Fed. Judge Halts Drug Testing Of Welfare Recipients
Legislative Session Coverage
MIAMI (CBSMiami.com) – A Florida federal judge has stopped one of Governor Rick Scott’s signature pieces of legislation requiring welfare applicants to pass a drug test.
The drug testing requirement was challenged by the American Civil Liberties Union on grounds that it was unconstitutional under the Fourth Amendment to the Constitution. The Fourth Amendment protects against unreasonable searches and seizures.
The ruling comes just days after the first figures for the mandated welfare drug tests showed that less than one percent of welfare applicants tested positive for drugs since the state started the program in July.
Thirty-two applicants failed the test, 7,028 passed and 1,597 didn’t take it, according figures from the Department of Children and Families. A majority of the positive tests were for marijuana.
Proponents of the law suggested applicants would be deterred because they knew they would test positive, meaning the law is preventing taxpayer funds from being spent on drugs.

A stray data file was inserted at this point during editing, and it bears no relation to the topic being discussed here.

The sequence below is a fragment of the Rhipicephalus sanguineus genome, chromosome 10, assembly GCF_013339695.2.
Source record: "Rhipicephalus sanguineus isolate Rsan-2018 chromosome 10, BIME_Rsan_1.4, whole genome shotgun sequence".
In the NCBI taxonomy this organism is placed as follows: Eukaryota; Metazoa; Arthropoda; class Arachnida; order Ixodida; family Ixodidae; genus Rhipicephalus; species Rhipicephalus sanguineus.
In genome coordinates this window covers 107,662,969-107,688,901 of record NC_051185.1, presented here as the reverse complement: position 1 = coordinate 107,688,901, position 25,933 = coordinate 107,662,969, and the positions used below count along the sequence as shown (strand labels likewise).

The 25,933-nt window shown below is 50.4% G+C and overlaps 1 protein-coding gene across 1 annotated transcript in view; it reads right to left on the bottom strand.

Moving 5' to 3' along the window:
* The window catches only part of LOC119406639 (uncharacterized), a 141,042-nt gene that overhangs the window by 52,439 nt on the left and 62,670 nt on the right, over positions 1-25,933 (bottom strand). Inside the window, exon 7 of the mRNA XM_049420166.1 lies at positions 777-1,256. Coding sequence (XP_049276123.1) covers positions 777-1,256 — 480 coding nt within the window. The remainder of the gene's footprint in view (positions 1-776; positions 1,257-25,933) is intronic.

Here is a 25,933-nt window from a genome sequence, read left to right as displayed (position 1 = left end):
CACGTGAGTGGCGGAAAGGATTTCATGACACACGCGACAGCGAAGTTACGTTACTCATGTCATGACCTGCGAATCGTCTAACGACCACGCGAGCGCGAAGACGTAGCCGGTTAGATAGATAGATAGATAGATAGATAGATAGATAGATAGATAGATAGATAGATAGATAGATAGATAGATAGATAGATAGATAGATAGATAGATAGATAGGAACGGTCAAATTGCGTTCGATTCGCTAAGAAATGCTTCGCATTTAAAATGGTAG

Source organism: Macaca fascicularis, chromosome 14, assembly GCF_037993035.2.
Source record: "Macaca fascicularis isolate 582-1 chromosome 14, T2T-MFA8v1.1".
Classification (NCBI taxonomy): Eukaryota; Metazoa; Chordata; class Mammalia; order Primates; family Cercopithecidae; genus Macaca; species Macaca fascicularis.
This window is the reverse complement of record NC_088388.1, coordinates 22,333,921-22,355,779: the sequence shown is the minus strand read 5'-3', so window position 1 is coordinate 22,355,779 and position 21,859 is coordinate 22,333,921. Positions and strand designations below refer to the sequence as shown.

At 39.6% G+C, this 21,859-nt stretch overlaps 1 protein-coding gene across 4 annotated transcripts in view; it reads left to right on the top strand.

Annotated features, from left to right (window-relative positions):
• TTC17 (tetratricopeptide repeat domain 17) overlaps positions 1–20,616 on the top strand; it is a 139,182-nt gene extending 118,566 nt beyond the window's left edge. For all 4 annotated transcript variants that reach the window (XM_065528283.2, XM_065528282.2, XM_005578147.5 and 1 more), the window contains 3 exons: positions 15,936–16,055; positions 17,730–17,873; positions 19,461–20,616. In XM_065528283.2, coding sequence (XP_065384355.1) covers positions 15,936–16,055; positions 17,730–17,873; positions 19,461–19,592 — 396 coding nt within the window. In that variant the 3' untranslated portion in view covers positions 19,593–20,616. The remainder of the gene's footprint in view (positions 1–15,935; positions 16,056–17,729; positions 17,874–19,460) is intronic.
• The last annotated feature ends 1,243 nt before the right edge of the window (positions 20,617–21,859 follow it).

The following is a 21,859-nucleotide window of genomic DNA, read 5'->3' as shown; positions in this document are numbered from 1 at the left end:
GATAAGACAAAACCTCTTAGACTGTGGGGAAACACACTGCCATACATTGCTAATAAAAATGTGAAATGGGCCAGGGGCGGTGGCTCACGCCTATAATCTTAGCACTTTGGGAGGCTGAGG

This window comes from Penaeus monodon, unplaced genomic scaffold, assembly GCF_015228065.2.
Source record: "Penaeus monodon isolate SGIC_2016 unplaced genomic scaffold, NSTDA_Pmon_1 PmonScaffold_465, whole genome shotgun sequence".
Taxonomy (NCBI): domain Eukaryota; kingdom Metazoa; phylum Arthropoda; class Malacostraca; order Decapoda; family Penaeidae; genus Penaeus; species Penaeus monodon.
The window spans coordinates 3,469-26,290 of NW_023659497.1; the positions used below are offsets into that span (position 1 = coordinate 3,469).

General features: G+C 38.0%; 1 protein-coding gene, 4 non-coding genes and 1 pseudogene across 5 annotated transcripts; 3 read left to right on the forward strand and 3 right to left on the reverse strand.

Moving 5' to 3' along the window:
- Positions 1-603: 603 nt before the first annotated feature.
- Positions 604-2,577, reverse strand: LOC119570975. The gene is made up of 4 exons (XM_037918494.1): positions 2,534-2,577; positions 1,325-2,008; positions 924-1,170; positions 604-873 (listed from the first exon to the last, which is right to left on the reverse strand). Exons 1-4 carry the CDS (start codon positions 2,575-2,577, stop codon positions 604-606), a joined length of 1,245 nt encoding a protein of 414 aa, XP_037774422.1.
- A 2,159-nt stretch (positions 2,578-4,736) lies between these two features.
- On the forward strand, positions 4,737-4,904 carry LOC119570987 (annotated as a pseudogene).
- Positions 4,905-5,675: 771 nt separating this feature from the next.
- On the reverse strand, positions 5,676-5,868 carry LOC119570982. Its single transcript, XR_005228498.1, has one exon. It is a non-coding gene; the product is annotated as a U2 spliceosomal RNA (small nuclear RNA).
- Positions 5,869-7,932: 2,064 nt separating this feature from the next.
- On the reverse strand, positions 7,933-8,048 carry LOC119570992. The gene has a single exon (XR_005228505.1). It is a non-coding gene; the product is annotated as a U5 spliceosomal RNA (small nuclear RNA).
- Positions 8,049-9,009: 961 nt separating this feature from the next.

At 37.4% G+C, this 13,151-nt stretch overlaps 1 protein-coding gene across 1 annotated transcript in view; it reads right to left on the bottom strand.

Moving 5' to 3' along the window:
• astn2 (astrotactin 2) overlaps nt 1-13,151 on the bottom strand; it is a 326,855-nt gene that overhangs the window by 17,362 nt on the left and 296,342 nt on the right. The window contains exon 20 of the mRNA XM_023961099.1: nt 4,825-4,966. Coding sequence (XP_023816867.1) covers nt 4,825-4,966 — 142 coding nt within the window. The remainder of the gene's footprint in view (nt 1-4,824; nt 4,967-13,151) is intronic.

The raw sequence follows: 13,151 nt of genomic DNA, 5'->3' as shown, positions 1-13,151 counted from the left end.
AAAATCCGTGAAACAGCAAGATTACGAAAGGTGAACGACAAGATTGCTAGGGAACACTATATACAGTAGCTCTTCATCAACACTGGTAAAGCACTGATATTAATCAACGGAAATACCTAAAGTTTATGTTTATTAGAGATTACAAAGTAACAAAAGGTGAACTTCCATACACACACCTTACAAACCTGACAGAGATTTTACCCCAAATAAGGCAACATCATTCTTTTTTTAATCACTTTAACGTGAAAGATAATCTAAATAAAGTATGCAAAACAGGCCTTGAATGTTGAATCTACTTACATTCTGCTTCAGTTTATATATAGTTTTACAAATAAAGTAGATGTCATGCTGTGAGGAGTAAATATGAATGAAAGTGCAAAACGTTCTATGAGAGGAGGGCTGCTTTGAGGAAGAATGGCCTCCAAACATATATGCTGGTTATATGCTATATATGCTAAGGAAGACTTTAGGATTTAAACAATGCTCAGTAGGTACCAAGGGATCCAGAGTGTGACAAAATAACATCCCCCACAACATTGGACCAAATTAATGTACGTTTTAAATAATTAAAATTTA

Critics said applicants may not have taken the test because they couldn’t afford the $25-$35 test fee or didn’t have easy access to a testing facility. People who decline to take the test aren’t required to explain why.
Lawmakers in more than two-dozen states have proposed drug-testing recipients of welfare or other government assistance, but the ACLU said Florida was the first to enact a law since Michigan tried more than a decade ago.
Michigan’s random drug testing program for welfare recipients lasted five weeks in 1999 before it was halted by a judge, kicking off a four-year legal battle that ended with an appeals court ruling it unconstitutional.
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